Welker also paid tribute to her mother, Juliet, in 'The Best Advice My Mother Gave Me' feature on Maria Shriver's website. She referred to Juliet as "my biggest supporter, my best friend, and my greatest inspiration." According to Welker, her mother was a "trailblazer" who became the first African American president of the women's student association at Penn State. "From the moment I told my mother that I wanted to be a journalist, she has stood by my side every step of the way," Welker wrote, adding, "My mom texts me after every single live report to cheer me on. I would not be the person or journalist that I am today if it were not for my mom."

Trump is already attacking her on Twitter.

Trump has been critical of Welker, just as he was of previous moderators Wallace and NBC's Savannah Guthrie, who hosted his town hall. Donald Trump Jr. wrote, "Yikes! Here we go again" in response to a New York Post story detailing Welker's parents' history of supporting Democratic candidates. The president retweeted his son's comment and added, "She’s always been terrible & unfair, just like most of the Fake News reporters, but I’ll still play the game. The people know!"

According to Vanity Fair, Trump also referred to Welker as a "radical Democrat" who has been "screaming questions at me for a long time" during a rally in Arizona. In Wisconsin, he reportedly said, “She’s extraordinarily unfair, but that’s alright.” As reported by the outlet, Trump actually congratulated Welker on her promotion to coanchor of Weekend TODAY earlier this year.

There's been some speculation about her social media.

In the lead-up to Welker's moderating stint, there's been discourse about her social media presence. Currently, her Instagram is private and for a brief period her Twitter appeared to be deactivated.

Now Welker's Twitter is active and public once more. According to the Chicago Tribune, NBC said that the deactivation "was temporary and done for security, not to hide anything she may have tweeted in the past," the Tribune reports. The outlet notes that Trump supporters have seized upon records that reportedly show Welker's parents donated to Democratic campaigns in the past. Per the Tribune, Welker is a registered independent.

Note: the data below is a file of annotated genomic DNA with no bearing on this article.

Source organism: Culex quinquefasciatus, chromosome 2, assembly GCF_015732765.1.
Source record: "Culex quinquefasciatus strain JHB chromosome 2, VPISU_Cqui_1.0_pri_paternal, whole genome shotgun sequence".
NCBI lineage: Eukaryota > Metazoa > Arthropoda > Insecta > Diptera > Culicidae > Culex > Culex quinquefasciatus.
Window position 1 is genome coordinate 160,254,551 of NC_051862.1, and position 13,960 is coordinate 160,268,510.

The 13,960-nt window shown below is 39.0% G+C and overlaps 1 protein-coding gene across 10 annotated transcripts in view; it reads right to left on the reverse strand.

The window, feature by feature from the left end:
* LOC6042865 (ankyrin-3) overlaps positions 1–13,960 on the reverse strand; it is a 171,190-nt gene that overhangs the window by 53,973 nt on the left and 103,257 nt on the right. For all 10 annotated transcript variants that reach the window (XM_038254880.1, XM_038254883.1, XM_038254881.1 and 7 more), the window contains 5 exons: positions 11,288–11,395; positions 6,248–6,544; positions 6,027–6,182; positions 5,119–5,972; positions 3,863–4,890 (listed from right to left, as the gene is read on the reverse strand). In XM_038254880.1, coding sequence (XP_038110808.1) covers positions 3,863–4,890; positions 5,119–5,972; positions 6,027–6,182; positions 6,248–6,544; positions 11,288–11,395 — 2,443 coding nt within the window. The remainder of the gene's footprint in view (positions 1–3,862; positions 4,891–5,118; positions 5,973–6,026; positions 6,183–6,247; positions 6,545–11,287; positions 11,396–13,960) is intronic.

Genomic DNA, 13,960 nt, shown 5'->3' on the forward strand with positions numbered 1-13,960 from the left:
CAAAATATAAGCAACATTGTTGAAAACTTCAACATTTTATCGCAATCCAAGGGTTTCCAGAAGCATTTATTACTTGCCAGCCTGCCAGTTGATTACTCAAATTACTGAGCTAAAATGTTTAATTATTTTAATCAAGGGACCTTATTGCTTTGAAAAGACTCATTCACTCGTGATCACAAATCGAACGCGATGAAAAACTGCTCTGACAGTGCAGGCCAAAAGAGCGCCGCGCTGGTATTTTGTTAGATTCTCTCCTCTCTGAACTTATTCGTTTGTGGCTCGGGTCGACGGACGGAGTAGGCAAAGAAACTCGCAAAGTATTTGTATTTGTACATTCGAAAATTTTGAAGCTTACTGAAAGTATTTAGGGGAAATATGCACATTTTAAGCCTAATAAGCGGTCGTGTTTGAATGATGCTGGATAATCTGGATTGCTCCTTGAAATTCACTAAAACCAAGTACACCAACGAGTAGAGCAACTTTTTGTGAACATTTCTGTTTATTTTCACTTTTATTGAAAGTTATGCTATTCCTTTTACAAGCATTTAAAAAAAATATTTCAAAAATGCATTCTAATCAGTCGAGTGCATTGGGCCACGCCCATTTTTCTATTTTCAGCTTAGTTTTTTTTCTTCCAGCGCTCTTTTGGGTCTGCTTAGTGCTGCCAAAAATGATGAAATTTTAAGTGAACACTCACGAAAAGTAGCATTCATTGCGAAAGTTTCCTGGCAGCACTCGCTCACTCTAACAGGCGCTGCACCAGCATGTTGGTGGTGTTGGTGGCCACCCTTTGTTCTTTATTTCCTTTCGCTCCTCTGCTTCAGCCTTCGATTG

She met her husband on a blind date.

Welker is married to John Hughes, a Philadelphia marketing director. They were set up three years prior on a blind date and he proposed on the steps of the Lincoln Memorial. Welker told The New York Times she knew Hughes was the one when he gifted her a handwritten crossword puzzle of presidential trivia. “That’s the moment he got me,” she recalled. “As a White House correspondent, it was so touching, and it marked him different than anyone else I ever dated.” They were married in their joint hometown of Philadelphia in March 2017. “He allowed me to be me,” Welker told the Times of their courtship. “And he’s incredibly calm, while I’m typically talking 100 miles a minute.”

These days, the couple is working from their home side-by-side. Welker told People that Hughes is her "producer from home" and has even mastered the teleprompter. “He's just so supportive, and just jumps right in,” she told the outlet. “We joke that he'll be joining the union soon, because he knows how to use all of the equipment.”

This week, she's winning a high-profile journalism award.

The day after Welker's debate performance, she'll be honored as 2020's Outstanding Broadcast Journalist at the Washington Women in Journalism Awards. Past award winners include CNN's Abby Phillip, NPR's Mary Louise Kelly, and CNN's Dana Bash.

A Q+A on the organization's website reveals Welker's first byline came courtesy of the Harvard Crimson in 1994 and that studying abroad in Madrid was one of the best decisions she's made. Her most important story was about the increased maternal mortality rates among Black women and her advice for young journalists? “Be brave. Raise your hand for every assignment that comes your way. Be prepared to work harder than you have ever imagined, and seek out constructive criticism,” Welker says.

Watch Welker moderate the final debate tonight at 9pm ET.